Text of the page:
Last updated on December 13, 2018
There’s a sense of poetic chaos to the roads of Southeast Asia. At first glance, there seems to be no rhyme or reason. Cars whizz past, motorbikes weave and pedestrians walk with a nonchalant indifference. This frenetic pace to the traffic baffled me in my first days in Southeast Asia. The streets of Bangkok are chaotic compared to those of Ho Chi Minh City, but they’re a far cry from the order and neatness of Orlando, Florida.
In the weeks and months since I first left home, I didn’t anticipate that traffic patterns and transportation would be two of the things most impacting my daily life on the road. And yet, even the streets of Sydney, Australia posed a challenge. And that was before I made it to Asia! Now, my Western sensibilities are assaulted at every turn and I’ve had to embrace a new sense of what order and “rightness” means. Because although it seemed baffling at first glance, there’s a balance and harmony to the streets of Southeast Asia that I find quietly lovely.
Here’s what I first found baffling:
- Lines in the road are mere suggestions.
- It’s acceptable to cross traffic and drive in the opposite direction, against the grain.
- There are no crosswalks and traffic lights are negotiable
- Tuk tuks, motorbikes, cars and bicyclists all share the road.
And yet, there is a fluidity underneath the traffic patterns that I liken to the hive mentality of bees. The worst thing you can do here is make an unpredictable move. But on the other hand, if you signal your intent, then most anything is acceptable. In practice, that means you move your car over the line and into oncoming traffic if you’re looking to pass a slower moving vehicle — just let them know your intent. Then, as you move into oncoming traffic, everything just shifts to the left, then to the right. And if you need to make a turn but there’s no turn lane, cross sooner and then hug the curb as you drive against the grain. So long as you do it slowly and show your intent, traffic swims around you.
The same goes for pedestrians. Though it looks nearly impossible to cross the larger roads in cities like Chiang Mai, Bangkok, and Hanoi, you just have to know the way the game is played. In my early days in Southeast Asia, I would often wait for a local to begin to cross and follow them. The only way this works, however, is to put your trust in the hive.
Take a first step from the curb and you have now signaled your intent to cross the road. Given the right circumstances and assuming you’re visible, traffic will now adjust and swarm around you, predicting your path and speed. It’s almost like the person or tuk tuk or motorbike travels in an invisible bubble. That other people on the road calculate the trajectory of that bubble and then adjust their traffic pattern to match.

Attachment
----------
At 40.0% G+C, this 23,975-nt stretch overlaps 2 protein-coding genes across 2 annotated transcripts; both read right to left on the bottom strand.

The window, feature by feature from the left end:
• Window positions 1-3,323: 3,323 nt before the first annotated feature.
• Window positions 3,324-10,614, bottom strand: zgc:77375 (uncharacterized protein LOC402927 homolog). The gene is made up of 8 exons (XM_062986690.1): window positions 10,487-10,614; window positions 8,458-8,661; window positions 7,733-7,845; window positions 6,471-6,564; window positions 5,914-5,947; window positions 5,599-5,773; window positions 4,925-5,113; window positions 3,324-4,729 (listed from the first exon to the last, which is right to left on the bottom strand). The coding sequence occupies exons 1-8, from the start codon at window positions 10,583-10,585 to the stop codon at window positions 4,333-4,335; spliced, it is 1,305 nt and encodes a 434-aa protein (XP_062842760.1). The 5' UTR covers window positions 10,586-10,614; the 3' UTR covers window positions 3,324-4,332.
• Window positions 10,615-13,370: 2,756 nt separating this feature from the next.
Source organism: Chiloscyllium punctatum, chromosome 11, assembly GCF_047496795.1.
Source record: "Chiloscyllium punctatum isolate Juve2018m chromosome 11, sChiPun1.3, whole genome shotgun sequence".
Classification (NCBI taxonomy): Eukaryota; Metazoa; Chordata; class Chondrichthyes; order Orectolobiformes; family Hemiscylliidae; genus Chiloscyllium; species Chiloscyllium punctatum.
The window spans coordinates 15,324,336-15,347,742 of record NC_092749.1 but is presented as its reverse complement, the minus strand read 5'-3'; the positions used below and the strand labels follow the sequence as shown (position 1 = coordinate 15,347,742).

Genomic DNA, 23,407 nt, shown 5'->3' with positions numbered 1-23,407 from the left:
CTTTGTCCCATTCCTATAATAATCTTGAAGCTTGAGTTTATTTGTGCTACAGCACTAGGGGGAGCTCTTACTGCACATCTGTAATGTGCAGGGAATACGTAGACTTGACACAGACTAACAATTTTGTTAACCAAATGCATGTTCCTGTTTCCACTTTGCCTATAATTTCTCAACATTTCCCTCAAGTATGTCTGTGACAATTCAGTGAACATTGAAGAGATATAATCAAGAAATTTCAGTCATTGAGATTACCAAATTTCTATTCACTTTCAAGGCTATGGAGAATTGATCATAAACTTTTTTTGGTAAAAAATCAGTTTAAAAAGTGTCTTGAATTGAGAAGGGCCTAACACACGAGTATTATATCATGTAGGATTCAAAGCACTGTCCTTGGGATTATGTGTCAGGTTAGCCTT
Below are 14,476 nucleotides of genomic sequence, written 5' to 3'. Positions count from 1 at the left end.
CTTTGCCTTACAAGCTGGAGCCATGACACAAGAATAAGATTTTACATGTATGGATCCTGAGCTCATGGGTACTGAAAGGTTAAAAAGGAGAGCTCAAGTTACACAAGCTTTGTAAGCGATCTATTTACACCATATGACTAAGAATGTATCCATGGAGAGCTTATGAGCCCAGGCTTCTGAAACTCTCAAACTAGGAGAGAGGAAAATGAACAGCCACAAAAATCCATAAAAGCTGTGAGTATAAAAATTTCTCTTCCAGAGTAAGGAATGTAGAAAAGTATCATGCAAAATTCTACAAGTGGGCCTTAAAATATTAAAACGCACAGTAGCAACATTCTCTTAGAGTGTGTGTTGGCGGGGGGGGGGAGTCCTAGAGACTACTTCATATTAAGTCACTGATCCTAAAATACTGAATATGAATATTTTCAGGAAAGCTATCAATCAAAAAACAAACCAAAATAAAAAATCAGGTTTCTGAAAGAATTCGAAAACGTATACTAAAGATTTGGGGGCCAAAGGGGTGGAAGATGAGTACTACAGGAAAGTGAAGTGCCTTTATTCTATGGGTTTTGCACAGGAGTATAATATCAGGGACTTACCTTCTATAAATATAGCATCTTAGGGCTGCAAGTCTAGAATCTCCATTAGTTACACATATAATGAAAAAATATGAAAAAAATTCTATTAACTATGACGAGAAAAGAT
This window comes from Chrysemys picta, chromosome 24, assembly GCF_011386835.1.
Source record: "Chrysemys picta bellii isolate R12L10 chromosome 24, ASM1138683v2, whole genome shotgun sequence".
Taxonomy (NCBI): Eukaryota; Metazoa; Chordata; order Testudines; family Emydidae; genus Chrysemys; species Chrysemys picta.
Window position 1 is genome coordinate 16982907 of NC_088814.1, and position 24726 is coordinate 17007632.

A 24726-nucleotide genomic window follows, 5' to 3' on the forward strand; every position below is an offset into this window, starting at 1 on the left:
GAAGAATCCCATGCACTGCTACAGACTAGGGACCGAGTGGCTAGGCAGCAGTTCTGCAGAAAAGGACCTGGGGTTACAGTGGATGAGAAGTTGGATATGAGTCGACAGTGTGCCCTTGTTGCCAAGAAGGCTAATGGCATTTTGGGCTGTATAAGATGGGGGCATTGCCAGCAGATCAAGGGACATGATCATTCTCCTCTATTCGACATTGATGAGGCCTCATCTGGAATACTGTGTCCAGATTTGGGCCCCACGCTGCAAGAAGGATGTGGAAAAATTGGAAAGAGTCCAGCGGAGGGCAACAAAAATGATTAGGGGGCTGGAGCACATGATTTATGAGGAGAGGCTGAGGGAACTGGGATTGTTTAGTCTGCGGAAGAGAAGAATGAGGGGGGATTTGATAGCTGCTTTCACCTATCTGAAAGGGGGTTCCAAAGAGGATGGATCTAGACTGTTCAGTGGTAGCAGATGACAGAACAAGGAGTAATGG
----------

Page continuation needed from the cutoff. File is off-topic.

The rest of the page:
It sounds crazy. It feels crazy. And that’s just the half of it. Because at some point you’re the one doing the swarming around the obstacle and it’s just a wild feeling of chaos. Will it work? Will the traffic smooth out? Usually, it does. That said, this region of the world has among the highest rates of death from traffic accidents, so it pays to be cautious.
Let’s Talk About Types of Transportation
I was tense and white-knuckling it through every drive on my first days in Laos. Now, when riding in a tuk tuk I just sit back marvel at the organized chaos that somehow, you know, it just seems to work.
The tuk-tuk is the quintessential form of transport in Southeast Asia. It’s the easiest way to travel most cities in the region, and each town’s tuk tuk’s tend to have their own flair. These are motorbikes with a bubble on the back, that fits two to three (or a lot more if you have little kids too). Then there are the larger tuk tuks that are small pickup trucks with the back converted into two rows of seats. The first kind is popular in Thailand, and the second in Laos. (Of note, Thailand calls the pickup trucks songthaews and they are usually fully covered on the sides with cushy seats—here’s a rundown of all the both normal and weird forms of transportation in Thailand).
On my first packed ride in a Laos tuk tuk, we squished nine backpackers into the back, and then our driver jetted from the curb and proceeded to weave and dart through traffic. I won’t be overly dramatic and say that visions of my life flashed before my eyes, but it was a close call.
There are even more opportunities to push the boundaries of transportation. Motorcycle taxis run throughout most of the towns. So, if you are in a couple or with bags, you usually take a tuk tuk. But if you’re a brave (or incredibly foolish) soul, I’ve seen backpackers clinging to a motorbike with a 65 pound backpack dangling from their back as they wove through town. And helmets aren’t popular here unless you demand one. Places like Bali, Indonesia enforce the helmets laws (and in Vietnam, too), but most locals in Thailand, Laos, and Cambodia seem to ride around the city with their helmet in the basket of their bike.
Motorbikes are the most affordable forms of transport, so it’s not uncommon to see almost anything being carted across town on one. It’s pretty standard to see entire families piled on the family motorbike, but also carts of chickens, massive pieces of furniture, pots of food, and anything else that a local might need to procure and move in their life.
It’s all been an education these past weeks. I head to India soon, and I hear tales of rickshaws and mules and human-powered transport. It should be a continuation of the adventures in transport!